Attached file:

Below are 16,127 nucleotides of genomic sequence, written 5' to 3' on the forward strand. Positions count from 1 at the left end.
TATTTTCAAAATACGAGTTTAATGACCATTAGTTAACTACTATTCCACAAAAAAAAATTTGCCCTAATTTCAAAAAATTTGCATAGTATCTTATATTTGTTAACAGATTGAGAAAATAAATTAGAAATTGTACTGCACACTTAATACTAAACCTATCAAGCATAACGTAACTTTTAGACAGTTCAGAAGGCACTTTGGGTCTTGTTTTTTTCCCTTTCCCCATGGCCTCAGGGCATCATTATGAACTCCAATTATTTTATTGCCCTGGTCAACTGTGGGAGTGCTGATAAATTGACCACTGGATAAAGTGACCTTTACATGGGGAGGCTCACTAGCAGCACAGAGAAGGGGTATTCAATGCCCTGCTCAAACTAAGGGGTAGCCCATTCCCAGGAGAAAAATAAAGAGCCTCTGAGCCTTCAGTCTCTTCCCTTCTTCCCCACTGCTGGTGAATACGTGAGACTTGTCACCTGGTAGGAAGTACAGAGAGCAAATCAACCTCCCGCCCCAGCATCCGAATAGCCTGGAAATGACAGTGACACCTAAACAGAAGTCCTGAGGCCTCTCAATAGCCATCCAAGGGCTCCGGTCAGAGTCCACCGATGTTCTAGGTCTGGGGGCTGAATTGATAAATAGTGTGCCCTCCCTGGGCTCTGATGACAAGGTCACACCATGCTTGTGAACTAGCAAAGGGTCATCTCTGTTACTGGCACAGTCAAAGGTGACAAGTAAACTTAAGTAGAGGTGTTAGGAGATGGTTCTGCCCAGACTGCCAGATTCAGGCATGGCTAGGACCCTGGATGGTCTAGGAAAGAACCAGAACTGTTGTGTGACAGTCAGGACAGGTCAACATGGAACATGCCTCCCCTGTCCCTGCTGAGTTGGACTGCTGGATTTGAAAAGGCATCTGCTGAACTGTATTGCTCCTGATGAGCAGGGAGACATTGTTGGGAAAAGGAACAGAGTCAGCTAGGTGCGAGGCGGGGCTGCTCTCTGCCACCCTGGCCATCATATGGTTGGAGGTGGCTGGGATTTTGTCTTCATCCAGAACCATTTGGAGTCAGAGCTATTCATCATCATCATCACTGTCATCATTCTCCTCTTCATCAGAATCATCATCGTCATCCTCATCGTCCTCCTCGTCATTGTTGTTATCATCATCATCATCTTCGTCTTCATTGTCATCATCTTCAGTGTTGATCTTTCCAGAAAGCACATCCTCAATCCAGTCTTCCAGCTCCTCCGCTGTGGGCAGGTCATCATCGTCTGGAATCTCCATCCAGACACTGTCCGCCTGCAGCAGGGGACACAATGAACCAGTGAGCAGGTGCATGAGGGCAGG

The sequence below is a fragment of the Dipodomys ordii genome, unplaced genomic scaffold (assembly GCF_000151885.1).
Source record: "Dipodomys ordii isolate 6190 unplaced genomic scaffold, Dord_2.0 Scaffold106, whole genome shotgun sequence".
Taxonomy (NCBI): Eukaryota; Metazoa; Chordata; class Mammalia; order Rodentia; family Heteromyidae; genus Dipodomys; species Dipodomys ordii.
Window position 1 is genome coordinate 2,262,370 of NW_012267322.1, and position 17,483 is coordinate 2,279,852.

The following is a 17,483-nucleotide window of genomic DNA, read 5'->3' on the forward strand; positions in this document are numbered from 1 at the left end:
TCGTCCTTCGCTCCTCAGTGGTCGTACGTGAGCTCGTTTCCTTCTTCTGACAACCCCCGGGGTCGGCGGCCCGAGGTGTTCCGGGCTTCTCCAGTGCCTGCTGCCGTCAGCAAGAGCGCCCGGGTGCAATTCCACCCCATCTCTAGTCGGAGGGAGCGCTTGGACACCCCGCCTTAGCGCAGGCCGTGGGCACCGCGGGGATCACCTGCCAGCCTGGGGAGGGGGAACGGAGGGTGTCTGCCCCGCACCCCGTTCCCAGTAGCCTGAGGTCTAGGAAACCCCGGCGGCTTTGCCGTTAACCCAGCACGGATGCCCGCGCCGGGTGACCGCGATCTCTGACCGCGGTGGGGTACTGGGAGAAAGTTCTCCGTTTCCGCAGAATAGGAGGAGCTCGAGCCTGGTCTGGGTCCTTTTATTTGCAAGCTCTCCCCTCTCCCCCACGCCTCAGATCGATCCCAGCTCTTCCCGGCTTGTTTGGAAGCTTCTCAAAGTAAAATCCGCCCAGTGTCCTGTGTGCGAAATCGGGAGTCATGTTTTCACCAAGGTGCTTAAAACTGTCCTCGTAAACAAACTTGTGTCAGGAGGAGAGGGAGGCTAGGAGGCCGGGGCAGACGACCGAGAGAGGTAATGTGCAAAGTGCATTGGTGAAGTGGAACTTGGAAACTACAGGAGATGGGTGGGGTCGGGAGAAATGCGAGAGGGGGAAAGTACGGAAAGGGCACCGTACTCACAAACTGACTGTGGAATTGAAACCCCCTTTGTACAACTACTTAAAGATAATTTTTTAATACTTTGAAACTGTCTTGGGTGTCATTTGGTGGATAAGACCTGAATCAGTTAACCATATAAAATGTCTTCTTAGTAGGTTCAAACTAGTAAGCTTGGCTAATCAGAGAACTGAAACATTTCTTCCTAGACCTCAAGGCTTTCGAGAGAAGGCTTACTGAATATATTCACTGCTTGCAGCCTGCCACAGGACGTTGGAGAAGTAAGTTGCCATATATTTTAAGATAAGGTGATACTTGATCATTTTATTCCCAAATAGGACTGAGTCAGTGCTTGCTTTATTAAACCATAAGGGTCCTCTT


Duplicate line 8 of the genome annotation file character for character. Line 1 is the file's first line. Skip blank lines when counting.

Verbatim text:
TCGTCCTTCGCTCCTCAGTGGTCGTACGTGAGCTCGTTTCCTTCTTCTGACAACCCCCGGGGTCGGCGGCCCGAGGTGTTCCGGGCTTCTCCAGTGCCTGCTGCCGTCAGCAAGAGCGCCCGGGTGCAATTCCACCCCATCTCTAGTCGGAGGGAGCGCTTGGACACCCCGCCTTAGCGCAGGCCGTGGGCACCGCGGGGATCACCTGCCAGCCTGGGGAGGGGGAACGGAGGGTGTCTGCCCCGCACCCCGTTCCCAGTAGCCTGAGGTCTAGGAAACCCCGGCGGCTTTGCCGTTAACCCAGCACGGATGCCCGCGCCGGGTGACCGCGATCTCTGACCGCGGTGGGGTACTGGGAGAAAGTTCTCCGTTTCCGCAGAATAGGAGGAGCTCGAGCCTGGTCTGGGTCCTTTTATTTGCAAGCTCTCCCCTCTCCCCCACGCCTCAGATCGATCCCAGCTCTTCCCGGCTTGTTTGGAAGCTTCTCAAAGTAAAATCCGCCCAGTGTCCTGTGTGCGAAATCGGGAGTCATGTTTTCACCAAGGTGCTTAAAACTGTCCTCGTAAACAAACTTGTGTCAGGAGGAGAGGGAGGCTAGGAGGCCGGGGCAGACGACCGAGAGAGGTAATGTGCAAAGTGCATTGGTGAAGTGGAACTTGGAAACTACAGGAGATGGGTGGGGTCGGGAGAAATGCGAGAGGGGGAAAGTACGGAAAGGGCACCGTACTCACAAACTGACTGTGGAATTGAAACCCCCTTTGTACAACTACTTAAAGATAATTTTTTAATACTTTGAAACTGTCTTGGGTGTCATTTGGTGGATAAGACCTGAATCAGTTAACCATATAAAATGTCTTCTTAGTAGGTTCAAACTAGTAAGCTTGGCTAATCAGAGAACTGAAACATTTCTTCCTAGACCTCAAGGCTTTCGAGAGAAGGCTTACTGAATATATTCACTGCTTGCAGCCTGCCACAGGACGTTGGAGAAGTAAGTTGCCATATATTTTAAGATAAGGTGATACTTGATCATTTTATTCCCAAATAGGACTGAGTCAGTGCTTGCTTTATTAAACCATAAGGGTCCTCTT